Before going to Harvard Law School, 26-year-old Obama went to Kenya to visit his dead father's grave. He also visited his grandparents and half-siblings, and he faced the shocking poverty of his father's homeland.
The overall experience helped Obama further understand his father and why he had returned to Kenya instead of staying with him. This father and son pair had many similarities, including high goals of helping poverty and their own people, according to the A&E video."
The work I was doing was directly connected to my own family and their own struggles," Obama said. "It helped to unify my outward self with my inward self in an important way."
'We Just Clicked'
Obama entered Harvard Law School in 1988. After his first year, he worked at a summer internship in Chicago, where he met his wife, Michelle Robinson, his mentor and lawyer at Sidley and Austin.
"We just clicked," Michelle Obama said. The couple married on Oct. 3, 1992.
In February 1990, Obama was elected the first black editor of the Harvard Law Review, and he began to receive a lot of media attention. He graduated from Harvard magna cum laude in 1991.
Beginnings of Political Career
After law school, Obama returned to Chicago to practice as a civil rights lawyer, joining the firm of Miner, Barnhill & Galland. He also lectured at the University of Chicago Law School.
Obama became director of Illinois Project Vote in 1992 and helped organize and register about 100,000 new voters during Bill Clinton's presidential campaign, according to the A&E video.
His success in the project placed him on Crain's Chicago Business Top 40, Under 40 Outstanding Young Leaders in Chicago that year.
Obama's mother passed away in 1995 after losing her battle against ovarian cancer. Also that year, Obama's autobiography, "Dreams From My Father: A Story of Race and Inheritance," was published. At the time, it received mediocre reviews and went quickly out of print. However, he later won a Grammy for the audio version of the book.
Ultimately, Obama's advocacy work led him to run for the Illinois State Senate as a Democrat, and he was elected in 1996 from the South Side neighborhood of Hyde Park.
In 1998, Michelle and Barack had their first child, Malia Ann. Their second daughter, Natasha, was born in 2001.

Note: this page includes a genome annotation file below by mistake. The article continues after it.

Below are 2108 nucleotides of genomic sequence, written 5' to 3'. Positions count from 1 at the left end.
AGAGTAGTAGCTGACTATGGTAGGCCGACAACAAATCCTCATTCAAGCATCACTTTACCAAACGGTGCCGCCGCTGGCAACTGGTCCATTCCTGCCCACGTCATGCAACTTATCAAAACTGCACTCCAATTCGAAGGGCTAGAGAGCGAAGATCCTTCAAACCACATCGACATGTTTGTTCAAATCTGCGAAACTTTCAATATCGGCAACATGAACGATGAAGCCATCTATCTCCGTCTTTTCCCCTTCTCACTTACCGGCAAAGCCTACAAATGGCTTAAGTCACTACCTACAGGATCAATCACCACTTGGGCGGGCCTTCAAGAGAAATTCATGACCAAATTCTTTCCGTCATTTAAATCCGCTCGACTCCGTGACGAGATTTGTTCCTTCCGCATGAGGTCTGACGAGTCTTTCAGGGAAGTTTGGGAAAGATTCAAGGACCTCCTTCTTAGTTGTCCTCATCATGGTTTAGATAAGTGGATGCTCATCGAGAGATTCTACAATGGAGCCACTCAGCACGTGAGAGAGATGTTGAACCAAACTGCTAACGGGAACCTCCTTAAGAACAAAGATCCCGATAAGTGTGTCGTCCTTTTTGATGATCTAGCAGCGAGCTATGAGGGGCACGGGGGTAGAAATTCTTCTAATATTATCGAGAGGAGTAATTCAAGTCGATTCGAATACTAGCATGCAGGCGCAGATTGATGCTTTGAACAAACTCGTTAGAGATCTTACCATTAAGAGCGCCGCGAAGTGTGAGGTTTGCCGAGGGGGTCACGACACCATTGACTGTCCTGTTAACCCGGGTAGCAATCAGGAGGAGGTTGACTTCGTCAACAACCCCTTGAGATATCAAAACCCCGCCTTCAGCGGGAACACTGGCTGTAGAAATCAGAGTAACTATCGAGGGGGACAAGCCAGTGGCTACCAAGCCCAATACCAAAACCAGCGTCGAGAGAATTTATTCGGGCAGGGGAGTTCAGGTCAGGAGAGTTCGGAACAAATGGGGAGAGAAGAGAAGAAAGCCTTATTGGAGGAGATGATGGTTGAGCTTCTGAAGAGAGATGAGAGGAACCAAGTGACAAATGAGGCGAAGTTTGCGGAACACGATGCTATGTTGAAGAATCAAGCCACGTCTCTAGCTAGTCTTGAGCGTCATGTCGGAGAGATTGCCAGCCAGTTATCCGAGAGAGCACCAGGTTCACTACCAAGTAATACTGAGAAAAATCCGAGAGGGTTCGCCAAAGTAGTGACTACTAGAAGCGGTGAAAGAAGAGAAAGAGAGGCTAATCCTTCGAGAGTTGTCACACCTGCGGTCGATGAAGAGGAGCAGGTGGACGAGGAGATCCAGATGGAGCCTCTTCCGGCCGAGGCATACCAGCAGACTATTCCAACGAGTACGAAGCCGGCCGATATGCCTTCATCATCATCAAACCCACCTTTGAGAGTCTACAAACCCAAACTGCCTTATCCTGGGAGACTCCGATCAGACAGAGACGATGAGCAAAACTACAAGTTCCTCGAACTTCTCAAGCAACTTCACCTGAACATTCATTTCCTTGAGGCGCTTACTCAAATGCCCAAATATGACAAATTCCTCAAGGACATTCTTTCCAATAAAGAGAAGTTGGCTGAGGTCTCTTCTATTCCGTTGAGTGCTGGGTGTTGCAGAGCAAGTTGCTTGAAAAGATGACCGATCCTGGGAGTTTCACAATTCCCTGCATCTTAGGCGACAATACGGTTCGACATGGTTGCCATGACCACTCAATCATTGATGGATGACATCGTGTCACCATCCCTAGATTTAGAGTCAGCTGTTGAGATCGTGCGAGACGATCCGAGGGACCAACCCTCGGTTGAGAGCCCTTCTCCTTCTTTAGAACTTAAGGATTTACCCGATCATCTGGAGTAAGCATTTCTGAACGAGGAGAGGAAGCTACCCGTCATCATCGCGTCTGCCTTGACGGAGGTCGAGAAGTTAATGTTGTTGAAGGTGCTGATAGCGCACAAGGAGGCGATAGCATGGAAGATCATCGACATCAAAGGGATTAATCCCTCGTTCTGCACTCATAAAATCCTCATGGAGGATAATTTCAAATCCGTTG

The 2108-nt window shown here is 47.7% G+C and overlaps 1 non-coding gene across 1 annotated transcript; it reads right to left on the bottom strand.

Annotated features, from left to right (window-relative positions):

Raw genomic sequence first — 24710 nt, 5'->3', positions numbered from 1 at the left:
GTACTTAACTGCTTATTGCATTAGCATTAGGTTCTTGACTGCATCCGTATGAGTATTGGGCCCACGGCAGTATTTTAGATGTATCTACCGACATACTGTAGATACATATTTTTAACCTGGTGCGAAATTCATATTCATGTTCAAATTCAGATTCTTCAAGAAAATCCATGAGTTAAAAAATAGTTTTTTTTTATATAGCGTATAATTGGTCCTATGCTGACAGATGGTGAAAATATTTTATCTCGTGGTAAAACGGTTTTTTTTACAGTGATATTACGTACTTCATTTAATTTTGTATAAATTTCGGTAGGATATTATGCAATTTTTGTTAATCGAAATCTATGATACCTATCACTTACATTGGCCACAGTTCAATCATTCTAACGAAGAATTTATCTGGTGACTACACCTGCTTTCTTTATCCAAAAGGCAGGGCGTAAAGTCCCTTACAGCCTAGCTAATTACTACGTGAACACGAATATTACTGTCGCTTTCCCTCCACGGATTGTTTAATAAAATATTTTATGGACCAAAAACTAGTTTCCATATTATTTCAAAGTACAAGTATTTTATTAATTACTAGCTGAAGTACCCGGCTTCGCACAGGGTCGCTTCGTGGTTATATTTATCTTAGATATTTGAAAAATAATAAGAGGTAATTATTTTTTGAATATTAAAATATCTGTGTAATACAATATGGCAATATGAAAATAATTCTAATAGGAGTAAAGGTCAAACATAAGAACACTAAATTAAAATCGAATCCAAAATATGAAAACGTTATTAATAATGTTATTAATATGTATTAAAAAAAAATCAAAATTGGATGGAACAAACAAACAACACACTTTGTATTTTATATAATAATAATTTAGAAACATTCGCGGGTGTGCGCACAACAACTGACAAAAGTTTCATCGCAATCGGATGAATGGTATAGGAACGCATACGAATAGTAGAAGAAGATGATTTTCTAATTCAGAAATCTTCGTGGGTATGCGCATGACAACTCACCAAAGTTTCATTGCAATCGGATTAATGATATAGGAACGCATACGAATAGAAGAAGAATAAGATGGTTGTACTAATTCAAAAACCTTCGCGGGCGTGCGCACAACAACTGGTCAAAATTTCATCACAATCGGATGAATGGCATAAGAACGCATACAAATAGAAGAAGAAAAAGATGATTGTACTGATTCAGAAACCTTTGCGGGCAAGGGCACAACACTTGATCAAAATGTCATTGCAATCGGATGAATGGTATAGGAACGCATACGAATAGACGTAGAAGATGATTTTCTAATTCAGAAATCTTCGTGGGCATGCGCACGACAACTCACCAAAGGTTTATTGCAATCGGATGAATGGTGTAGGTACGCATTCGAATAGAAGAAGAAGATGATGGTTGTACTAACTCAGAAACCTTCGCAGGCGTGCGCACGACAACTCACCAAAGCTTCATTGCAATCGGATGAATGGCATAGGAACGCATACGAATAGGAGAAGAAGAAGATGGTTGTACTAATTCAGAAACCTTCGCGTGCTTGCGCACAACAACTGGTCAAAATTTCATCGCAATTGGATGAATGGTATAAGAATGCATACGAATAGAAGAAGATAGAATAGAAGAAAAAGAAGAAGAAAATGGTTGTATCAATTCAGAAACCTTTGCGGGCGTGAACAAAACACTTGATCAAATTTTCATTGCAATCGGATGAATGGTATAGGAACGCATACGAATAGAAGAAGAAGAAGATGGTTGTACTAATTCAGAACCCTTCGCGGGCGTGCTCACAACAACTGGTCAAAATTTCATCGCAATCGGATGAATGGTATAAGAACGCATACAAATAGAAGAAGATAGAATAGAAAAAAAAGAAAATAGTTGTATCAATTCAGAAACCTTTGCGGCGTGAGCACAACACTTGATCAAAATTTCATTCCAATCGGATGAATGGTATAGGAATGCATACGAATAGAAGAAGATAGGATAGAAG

By 1999, Obama's success and hard work had established him as a politician with charisma and drive, according to the A&E video.
However, Obama had a political misstep when he was running against incumbent Bobby Rush for a seat in the U.S. House of Representatives. Important gun control legislation was going to be voted on in the state Senate, and a close vote was foreseen. Although Obama supported the bill, he was in Hawaii and decided to stay with his ill daughter instead of returning when the bill was put on the floor.
Without Obama's vote, the bill did not pass, and Rush used Obama's absence against him in his own campaign, saying, "there was no excuse for missing a pivotal vote."
Obama lost the election to Rush but returned to the state Senate and passed 27 pieces of legislation over the next four years.
In 2003, Obama entered the race for the U.S. Senate. He won the 2004 Illinois primary after his main opposing candidate Jack Ryan dropped out because of exposed scandals.
Obama made the keynote address at the 2004 Democratic National Convention. This defining moment in his career made him one of the United States' premier black leaders, said Mendell.
On Nov. 2, 2004, Obama became the fifth black senator in the U.S. Senate, at the age of 43.
Once in office, Obama was the first to raise the threat of avian flu on the Senate floor, speak out for victims of Hurricane Katrina and push for alternative-energy development and improved veterans' benefits.